BOISE - Idaho Congressman Walt Minnick has launched his first television commercial of the campaign season, while his Republican challenger, Raul Labrador, still hasn’t been able to hit the airwaves.
Minnick’s ad, the first of a series, began running on Monday morning throughout the 1st Congressional District, including in the Spokane TV market, in Lewiston and on North Idaho cable. In it, he focuses on his fiscally conservative voting record in Congress, including opposing many of the major initiatives of his own party’s leadership.
“A lifetime in business has taught me to count every penny, and worry about passing on debt to our kids,” Minnick says in the ad, as he walks through a lumberyard; he’s a former timber products CEO. “These values are rare back in Washington these days,” he said. “I’ve had to say ‘No’ far more than I’ve said ‘Yes.’”
The first-term Democrat continues, “I’ve said ‘No’ to more government spending, ‘No’ to President Obama’s big health-care plan, and ‘No’ to Wall Street bailouts. Because standing up to what’s wrong in Washington is right for Idaho.”
Jim Weatherby, political scientist emeritus at Boise State University, said, “It’s a pretty effective ad in terms of highlighting his fiscal conservatism, his independence, distancing himself from Obama and Washington, D.C. … I think he has a credible record here. … He campaigned as a fiscal conservative, and he’s voted generally as a fiscal conservative.”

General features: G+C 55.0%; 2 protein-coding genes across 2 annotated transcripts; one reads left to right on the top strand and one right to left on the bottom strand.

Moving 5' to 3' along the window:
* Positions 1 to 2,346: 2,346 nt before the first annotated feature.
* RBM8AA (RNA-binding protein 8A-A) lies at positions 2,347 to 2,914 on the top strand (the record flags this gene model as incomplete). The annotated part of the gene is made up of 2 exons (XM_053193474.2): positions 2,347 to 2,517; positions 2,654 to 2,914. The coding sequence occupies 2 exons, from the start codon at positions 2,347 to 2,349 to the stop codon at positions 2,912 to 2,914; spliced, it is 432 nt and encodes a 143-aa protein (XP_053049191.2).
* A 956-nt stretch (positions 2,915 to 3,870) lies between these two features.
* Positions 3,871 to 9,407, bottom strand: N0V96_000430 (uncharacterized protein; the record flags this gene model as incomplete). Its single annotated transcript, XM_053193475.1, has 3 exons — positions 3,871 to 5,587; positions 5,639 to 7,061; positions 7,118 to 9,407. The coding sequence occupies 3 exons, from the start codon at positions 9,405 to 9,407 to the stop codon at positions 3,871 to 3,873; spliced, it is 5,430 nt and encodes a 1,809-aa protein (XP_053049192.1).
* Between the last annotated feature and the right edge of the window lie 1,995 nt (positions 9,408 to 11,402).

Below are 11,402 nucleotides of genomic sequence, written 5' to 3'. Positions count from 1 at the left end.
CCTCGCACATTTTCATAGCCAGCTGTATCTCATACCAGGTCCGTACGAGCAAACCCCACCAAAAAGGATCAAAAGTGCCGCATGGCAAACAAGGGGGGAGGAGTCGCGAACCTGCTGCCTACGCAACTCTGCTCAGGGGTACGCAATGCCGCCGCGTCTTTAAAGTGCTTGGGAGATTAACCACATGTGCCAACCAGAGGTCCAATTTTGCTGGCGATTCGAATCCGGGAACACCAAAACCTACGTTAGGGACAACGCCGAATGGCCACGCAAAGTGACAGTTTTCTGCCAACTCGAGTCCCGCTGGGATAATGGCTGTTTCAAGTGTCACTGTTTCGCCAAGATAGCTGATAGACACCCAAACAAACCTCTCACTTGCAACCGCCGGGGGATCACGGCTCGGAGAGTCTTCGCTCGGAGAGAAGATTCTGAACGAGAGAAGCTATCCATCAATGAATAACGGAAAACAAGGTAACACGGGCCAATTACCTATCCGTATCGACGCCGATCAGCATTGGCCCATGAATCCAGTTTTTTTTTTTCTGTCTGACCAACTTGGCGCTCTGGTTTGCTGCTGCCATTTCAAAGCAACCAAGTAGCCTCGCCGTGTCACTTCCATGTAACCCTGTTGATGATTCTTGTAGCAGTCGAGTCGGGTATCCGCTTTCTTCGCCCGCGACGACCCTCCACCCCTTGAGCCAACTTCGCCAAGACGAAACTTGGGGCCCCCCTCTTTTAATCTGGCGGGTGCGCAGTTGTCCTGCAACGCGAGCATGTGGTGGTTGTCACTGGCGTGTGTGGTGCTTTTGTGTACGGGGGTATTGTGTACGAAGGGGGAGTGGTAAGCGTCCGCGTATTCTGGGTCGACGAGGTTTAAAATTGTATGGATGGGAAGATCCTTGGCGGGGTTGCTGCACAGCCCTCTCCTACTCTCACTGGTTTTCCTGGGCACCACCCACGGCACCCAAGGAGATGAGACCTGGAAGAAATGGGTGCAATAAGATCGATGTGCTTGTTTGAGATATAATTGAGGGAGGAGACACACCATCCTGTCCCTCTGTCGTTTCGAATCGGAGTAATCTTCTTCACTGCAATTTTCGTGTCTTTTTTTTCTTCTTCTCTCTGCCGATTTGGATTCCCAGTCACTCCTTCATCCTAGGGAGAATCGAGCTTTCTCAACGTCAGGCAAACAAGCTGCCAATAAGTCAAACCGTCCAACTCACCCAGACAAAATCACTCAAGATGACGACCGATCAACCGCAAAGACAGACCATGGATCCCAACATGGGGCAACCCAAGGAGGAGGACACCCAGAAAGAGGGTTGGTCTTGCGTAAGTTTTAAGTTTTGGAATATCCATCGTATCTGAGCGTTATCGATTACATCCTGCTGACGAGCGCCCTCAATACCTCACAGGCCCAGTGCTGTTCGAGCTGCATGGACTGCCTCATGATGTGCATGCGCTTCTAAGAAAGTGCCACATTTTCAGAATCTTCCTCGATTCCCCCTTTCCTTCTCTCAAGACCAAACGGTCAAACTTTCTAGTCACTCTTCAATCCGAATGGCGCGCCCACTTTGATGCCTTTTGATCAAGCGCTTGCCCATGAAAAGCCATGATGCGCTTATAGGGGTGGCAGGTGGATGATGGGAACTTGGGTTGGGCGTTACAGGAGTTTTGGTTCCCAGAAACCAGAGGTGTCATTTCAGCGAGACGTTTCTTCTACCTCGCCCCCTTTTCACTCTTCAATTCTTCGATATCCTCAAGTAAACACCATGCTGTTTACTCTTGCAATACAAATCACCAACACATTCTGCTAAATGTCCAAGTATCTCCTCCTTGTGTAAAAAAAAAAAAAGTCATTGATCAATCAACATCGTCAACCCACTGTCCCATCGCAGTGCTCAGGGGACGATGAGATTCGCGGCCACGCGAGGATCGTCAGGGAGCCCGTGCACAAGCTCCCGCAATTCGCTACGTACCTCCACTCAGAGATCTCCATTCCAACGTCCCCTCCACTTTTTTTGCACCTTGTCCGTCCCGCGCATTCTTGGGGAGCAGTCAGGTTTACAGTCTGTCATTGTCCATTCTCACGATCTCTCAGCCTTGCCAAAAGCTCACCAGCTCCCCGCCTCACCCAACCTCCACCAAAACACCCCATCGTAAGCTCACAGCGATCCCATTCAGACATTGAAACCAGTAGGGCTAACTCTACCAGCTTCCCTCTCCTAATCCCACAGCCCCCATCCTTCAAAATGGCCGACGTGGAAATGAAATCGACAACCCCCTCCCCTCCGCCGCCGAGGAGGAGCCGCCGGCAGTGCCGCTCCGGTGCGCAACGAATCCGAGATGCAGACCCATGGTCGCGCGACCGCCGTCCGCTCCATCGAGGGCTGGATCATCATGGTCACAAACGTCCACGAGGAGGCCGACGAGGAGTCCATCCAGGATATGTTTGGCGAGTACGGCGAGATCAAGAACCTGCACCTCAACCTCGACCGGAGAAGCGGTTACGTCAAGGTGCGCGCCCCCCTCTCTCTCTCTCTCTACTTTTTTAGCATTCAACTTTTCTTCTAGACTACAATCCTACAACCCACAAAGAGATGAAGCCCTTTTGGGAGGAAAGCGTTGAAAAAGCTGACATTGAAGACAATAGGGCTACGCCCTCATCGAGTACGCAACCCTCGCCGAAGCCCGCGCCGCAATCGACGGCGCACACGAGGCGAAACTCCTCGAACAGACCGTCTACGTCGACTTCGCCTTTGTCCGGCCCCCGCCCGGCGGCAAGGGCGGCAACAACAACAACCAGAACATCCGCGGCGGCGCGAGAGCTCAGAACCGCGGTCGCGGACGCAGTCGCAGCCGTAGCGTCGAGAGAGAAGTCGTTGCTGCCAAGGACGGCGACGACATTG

Factcheck.org, the respected fact-checking organization run by the Annenberg Public Policy Center at the University of Pennsylvania, initially included Minnick’s new ad along with 10 others that it said Wednesday showed freshman Democrats falsely claiming to have voted against the Troubled Asset Relief Program bailout legislation, though that legislation actually passed before they took office. But the site quickly corrected its item to note that Minnick said he “said no” to Wall Street bailouts, not that he voted against them.
“We corrected it to be perfectly accurate,” Brooks Jackson, the organization’s director, said in an email. “I confess, that’s a distinction that escaped our notice when we first saw the ad.”
John Foster, Minnick’s campaign manager, said Minnick was a “loud” opponent of the TARP bill during his 2008 campaign, spoke out against it in congressional hearings since taking office and voted against other bailout measures, including a symbolic vote against funding TARP and a vote against an auto industry bailout. “What Walt said in the ad is true,” Foster said. “He’s been consistent.”
Labrador attacked Minnick’s new ad in a news release, saying, “Walt Minnick might be saying ‘No,’ but I want to go to Washington, D.C. to say ‘Yes’ to a positive conservative agenda.” Labrador added, “I can tell you what Walt Minnick did not say ‘No’ to - he did not say no to Nancy Pelosi for speaker, he did not say no to Barack Obama for president.”
Minnick’s ad is so hostile to his party’s leadership, however, that when he talks about health care, the screen shows a rather unflattering photo of Obama with a large NO across his shoulder.
“His voting record is pretty clear - he strongly disagrees with a lot of what his party’s leadership and the president have put forth on the nation’s agenda, along with a lot of Idahoans,” Foster said. “So it’s not anything to shy away from. It is what it is.”
Weatherby said it’s a “major problem for the Labrador campaign, not to be able to have any ads out.” Labrador has badly lagged Minnick in fundraising; his campaign spokeswoman had no comment Wednesday on when or if his campaign would launch TV ads.
Foster said, “It’s no secret it takes money to buy television ads, and to raise money as a congressional candidate you need support. And Walt has a phenomenal level of support from a wide collection of folks.”